Audio: Thomas Gainsborough's Portrait of Mrs. William Villebois
Thomas Gainsborough, R.A. (Sudbury, Suffolk 1727-1788 London)
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Thomas Gainsborough, R.A. (Sudbury, Suffolk 1727-1788 London)

Portrait of Mrs. William Villebois, full-length, in masquerade dress, with a blue gown and a lace-edged satin skirt, holding a diaphanous wrap, beside a pilaster

Thomas Gainsborough, R.A. (Sudbury, Suffolk 1727-1788 London)
Portrait of Mrs. William Villebois, full-length, in masquerade dress, with a blue gown and a lace-edged satin skirt, holding a diaphanous wrap, beside a pilaster
oil on canvas
89 x 57 7/8 in. (226 x 147 cm.)
Commissioned by the sitter's grandfather, Sir Benjamin Truman (1700-1780), of Popes, Hertingfordbury, Hertfordshire, and Brick Lane, Spitalfields, and by descent to his great-great-grandson
Henry Truman Villebois (1807-1886), from whom acquired in 1886 by
Alfred de Rothschild (1842-1918), by whom hung at Halton House, Buckinghamshire, in the North Drawing Room, and by inheritance to Almina Wombwell, Countess of Carnarvon (d. 1969), wife of Herbert, 5th Earl of Carnarvon.
The Hon. Charles Hanbury, from whom acquired by
Agnew's, London, from whom purchased on 13 November 1919 for £49,500 by
Weetman Dickinson Pearson, 1st Viscount Cowdray (1856-1927), by whom hung at no. 17 Carlton House Terrace, London, and by descent at Cowdray Park.
Sir W. Armstrong, Gainsborough and his Place in English Art, London, 1898, p. 203.
Sir W. Armstrong, Gainsborough and his Place in British Art, 1904, p. 281.
E.K. Waterhouse, 'Preliminary check list of Portraits by Thomas Gainsborough', The Walpole Society, XXXIII, 1953, p. 110.
E.K. Waterhouse, Gainsborough, London, 1958, p. 94, no. 696, pl. 164 (where dated 1777).
The Story of Truman Hanbury Buxton & Co Ltd., privately printed, London and Burton, 1966, pp. 13, 16, and 48-9.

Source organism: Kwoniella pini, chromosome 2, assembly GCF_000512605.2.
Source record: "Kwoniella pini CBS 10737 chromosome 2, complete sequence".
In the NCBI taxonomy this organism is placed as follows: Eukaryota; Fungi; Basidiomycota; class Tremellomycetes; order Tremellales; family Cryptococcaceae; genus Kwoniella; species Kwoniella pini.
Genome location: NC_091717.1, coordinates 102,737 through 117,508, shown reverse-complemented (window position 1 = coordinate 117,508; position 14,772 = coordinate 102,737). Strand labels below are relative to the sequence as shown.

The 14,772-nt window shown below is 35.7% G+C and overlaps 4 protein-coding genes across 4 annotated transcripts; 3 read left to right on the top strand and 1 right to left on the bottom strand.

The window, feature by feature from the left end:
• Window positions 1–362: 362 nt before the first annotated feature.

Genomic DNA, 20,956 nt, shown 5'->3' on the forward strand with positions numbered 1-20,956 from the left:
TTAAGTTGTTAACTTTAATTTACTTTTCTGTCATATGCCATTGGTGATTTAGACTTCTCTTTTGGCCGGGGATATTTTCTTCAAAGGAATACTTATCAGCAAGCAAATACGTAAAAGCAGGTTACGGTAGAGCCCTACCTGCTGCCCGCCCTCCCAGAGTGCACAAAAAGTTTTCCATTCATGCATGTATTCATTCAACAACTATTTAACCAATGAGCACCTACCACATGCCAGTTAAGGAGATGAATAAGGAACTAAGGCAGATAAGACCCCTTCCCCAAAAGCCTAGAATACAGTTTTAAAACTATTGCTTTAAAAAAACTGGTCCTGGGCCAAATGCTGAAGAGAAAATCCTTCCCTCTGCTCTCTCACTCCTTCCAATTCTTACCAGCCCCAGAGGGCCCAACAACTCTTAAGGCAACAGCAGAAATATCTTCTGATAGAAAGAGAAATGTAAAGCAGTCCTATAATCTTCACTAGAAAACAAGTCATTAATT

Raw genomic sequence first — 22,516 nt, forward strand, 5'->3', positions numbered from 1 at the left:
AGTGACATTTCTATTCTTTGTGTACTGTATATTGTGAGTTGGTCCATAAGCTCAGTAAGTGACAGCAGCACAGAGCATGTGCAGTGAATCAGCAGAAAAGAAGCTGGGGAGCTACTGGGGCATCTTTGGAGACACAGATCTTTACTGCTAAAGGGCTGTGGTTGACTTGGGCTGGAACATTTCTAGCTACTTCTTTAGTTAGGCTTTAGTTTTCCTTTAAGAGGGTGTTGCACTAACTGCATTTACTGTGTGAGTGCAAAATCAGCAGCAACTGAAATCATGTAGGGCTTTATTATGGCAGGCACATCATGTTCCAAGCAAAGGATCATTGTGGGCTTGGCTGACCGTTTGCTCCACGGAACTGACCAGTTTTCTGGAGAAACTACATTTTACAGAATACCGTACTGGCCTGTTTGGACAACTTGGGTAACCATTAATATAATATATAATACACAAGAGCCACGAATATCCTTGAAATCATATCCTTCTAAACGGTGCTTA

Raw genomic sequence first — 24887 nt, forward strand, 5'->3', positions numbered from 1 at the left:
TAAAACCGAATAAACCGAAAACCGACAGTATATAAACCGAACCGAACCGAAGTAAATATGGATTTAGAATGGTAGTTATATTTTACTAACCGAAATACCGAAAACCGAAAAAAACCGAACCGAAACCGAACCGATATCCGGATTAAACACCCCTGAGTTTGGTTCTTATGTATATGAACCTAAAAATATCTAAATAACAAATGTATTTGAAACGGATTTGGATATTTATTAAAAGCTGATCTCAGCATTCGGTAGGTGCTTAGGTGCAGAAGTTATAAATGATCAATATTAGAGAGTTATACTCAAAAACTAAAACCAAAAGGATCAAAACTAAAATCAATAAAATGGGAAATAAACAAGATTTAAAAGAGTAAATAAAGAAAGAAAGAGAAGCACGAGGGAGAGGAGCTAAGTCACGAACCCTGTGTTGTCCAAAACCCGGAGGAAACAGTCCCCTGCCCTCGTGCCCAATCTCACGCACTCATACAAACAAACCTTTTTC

Cowdray catalogue, 1971, p. 7, no. 22, pl. 38 (in the Buck Hall).
D. Cherry and J. Harris, 'Eighteenth Century Portraiture and the Seventeenth Century Past: Gainsborough and Van Dyck', Art History, 5 September 1982, pp. 302-3, fig. 28.
R. Asleson and S.M. Bennett, British Paintings at the Huntington, New Haven and London, 2001, under no. 25, p. 148, fig. 64.
M. Rosenthal and M. Myrone, eds., Gainsborough, exhibition catalogue, Tate Gallery, London, 2002, under no. 99.
B.E. Escott, The Story of Halton House, Halton, 2003, p. 76, illustrated in the North Drawing Room.
London, Royal Academy, Winter Exhibition, 1878, no. 150 (lent by Henry Villebois).
London, Grosvenor Gallery, 1885, no. 186 (lent by Henry Villebois).
London, Agnew's, 1928, no. 17.
London, 45 Park Lane, Gainsborough, 1936, no. 33.

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Miriam Winson-Alio
Miriam Winson-Alio

Lot Essay

Gainsborough's Mrs. William Villebois, one of the artist's most ethereal female portraits, is among the finest of his full-lengths to remain in private hands. Painted in London in the mid-1770s, it has twice been sold privately since it was painted and has never previously appeared at auction.


Frances Villebois (1726-1801), the daughter of Henry Read (circa 1722-1786) of Crowood, in Wiltshire, and his wife Frances Truman (1726-1801), was the granddaughter of the celebrated brewer Sir Benjamin Truman (1711-1780). Members of the Truman family are recorded as having been brewers in the City of London since as early as the late 14th century and the company of 'Truman and Sons' is thought to have been formally set up circa 1666 by Joseph Truman who is the first Truman known to have brewed in Brick Lane, which was to remain the heart of the family's operations. Mrs. Villebois's maternal grandfather, who had inherited a minority stake in the family business from his father, was one of the most astute businessmen of his generation and, over a lifetime devoted to the brewery, transformed it into one of the three largest producers of beer in England, becoming its sole shareholder. The transformation of the company's fortunes under his leadership was closely linked to the making of 'London porter', a black stout brewed from dark brown malt, heavily hopped, which was the first beer which could be brewed in industrial quantities without deteriorating. By the mid-1760s Truman's Black Eagle Brewery on Brick Lane had developed into one of the largest industrial enterprises in the country and the company ranked third among the great London porter brewers, producing some sixty thousand barrels of porter every year, only fractionally behind the levels brewed by the company's great rivals John Calvert and Samuel Whitbread. In recognition of this achievement, and the considerable contribution that he had made to the country's wartime efforts as a substantial subscriber to public loans, he was knighted by King George III in 1761.